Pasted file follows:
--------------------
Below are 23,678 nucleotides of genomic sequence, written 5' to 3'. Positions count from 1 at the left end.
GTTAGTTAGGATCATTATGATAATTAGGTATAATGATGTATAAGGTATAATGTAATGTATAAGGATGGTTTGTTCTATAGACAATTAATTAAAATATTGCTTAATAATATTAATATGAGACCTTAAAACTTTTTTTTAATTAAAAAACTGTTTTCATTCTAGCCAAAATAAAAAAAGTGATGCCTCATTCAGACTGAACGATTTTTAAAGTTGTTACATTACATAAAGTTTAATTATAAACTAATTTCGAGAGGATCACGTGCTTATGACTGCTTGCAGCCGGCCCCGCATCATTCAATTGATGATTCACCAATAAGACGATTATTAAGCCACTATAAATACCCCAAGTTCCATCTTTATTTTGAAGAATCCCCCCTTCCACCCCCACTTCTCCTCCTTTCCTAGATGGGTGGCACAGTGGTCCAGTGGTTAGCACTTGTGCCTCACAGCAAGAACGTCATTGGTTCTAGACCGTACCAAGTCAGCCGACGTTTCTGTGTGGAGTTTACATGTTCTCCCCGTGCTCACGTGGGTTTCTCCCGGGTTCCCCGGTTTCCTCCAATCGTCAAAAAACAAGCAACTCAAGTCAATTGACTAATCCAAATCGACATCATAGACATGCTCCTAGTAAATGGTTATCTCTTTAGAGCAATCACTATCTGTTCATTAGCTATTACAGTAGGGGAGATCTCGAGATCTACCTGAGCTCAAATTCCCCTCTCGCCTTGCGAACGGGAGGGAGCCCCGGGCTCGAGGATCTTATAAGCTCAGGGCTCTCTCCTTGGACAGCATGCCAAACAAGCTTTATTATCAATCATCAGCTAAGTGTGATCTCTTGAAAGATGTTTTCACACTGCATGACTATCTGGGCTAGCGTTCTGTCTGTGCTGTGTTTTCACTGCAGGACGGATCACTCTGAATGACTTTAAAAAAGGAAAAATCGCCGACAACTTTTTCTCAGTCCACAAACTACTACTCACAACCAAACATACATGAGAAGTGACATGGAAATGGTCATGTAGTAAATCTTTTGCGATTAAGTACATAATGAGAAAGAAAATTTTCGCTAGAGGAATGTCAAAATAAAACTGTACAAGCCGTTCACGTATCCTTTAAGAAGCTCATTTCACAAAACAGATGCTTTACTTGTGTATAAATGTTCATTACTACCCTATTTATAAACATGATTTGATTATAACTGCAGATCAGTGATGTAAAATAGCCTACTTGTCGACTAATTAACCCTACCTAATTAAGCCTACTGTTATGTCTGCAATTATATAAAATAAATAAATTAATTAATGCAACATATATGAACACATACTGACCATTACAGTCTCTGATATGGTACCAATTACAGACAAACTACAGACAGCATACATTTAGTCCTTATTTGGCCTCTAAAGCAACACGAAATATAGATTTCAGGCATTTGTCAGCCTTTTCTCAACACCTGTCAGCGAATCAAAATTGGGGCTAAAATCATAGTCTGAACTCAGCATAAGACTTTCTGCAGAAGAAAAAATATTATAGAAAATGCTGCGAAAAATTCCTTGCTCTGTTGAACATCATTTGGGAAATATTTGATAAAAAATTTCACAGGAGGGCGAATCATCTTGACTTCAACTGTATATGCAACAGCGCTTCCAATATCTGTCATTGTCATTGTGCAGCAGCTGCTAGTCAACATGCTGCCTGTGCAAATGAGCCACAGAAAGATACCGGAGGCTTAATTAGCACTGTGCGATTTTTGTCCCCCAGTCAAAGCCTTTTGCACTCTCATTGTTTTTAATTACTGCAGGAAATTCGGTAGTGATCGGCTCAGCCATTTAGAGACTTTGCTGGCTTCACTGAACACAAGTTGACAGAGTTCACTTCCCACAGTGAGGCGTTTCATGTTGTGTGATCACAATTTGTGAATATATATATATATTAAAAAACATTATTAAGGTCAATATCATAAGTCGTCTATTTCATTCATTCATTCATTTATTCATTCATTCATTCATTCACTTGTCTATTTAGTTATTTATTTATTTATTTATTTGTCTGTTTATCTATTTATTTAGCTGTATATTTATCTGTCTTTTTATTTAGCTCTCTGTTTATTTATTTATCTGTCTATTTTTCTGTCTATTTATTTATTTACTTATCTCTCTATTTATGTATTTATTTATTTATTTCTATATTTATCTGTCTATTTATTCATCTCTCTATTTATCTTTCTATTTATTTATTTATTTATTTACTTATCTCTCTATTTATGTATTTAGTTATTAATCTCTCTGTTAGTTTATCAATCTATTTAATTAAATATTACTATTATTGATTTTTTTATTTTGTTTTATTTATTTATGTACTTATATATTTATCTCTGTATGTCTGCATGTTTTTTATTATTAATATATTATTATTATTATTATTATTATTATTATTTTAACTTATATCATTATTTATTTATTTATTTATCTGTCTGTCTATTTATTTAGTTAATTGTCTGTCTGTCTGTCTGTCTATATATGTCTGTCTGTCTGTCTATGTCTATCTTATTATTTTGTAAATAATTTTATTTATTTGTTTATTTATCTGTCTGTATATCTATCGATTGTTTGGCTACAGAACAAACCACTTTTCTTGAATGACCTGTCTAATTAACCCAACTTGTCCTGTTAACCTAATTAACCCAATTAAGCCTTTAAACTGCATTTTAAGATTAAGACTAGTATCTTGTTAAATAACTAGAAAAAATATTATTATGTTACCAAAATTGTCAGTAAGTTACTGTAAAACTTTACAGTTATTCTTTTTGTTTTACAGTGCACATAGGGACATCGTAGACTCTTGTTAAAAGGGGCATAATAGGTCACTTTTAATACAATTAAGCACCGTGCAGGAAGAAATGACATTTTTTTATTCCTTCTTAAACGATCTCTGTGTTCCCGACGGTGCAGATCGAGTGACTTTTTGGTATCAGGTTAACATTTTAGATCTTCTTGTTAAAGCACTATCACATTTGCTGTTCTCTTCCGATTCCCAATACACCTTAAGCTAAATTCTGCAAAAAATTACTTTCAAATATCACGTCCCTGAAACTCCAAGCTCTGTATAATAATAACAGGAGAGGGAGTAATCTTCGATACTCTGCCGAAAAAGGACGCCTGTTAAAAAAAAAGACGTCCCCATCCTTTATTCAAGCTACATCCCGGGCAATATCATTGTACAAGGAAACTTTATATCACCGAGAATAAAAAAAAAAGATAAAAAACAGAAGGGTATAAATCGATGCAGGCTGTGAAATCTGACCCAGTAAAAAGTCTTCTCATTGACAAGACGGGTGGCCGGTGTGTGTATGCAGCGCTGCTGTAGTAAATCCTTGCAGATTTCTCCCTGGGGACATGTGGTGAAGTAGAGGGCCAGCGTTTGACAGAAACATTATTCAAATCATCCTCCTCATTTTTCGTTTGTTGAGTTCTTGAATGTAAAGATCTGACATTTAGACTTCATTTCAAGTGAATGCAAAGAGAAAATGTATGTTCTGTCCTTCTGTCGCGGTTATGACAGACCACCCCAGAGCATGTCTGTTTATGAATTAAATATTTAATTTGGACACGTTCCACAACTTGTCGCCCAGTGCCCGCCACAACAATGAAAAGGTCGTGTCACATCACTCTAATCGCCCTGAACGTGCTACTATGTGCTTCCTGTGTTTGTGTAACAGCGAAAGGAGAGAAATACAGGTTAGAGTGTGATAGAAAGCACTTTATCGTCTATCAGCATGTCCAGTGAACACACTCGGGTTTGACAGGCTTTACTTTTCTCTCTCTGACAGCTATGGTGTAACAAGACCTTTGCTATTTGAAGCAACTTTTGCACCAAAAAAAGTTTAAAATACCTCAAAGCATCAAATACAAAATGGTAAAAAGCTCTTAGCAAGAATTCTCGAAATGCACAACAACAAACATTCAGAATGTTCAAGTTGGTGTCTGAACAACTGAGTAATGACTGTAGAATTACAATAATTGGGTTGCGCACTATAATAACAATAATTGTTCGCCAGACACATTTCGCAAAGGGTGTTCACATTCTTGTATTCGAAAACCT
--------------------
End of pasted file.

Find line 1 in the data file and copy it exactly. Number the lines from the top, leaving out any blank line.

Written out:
Below are 23,678 nucleotides of genomic sequence, written 5' to 3'. Positions count from 1 at the left end.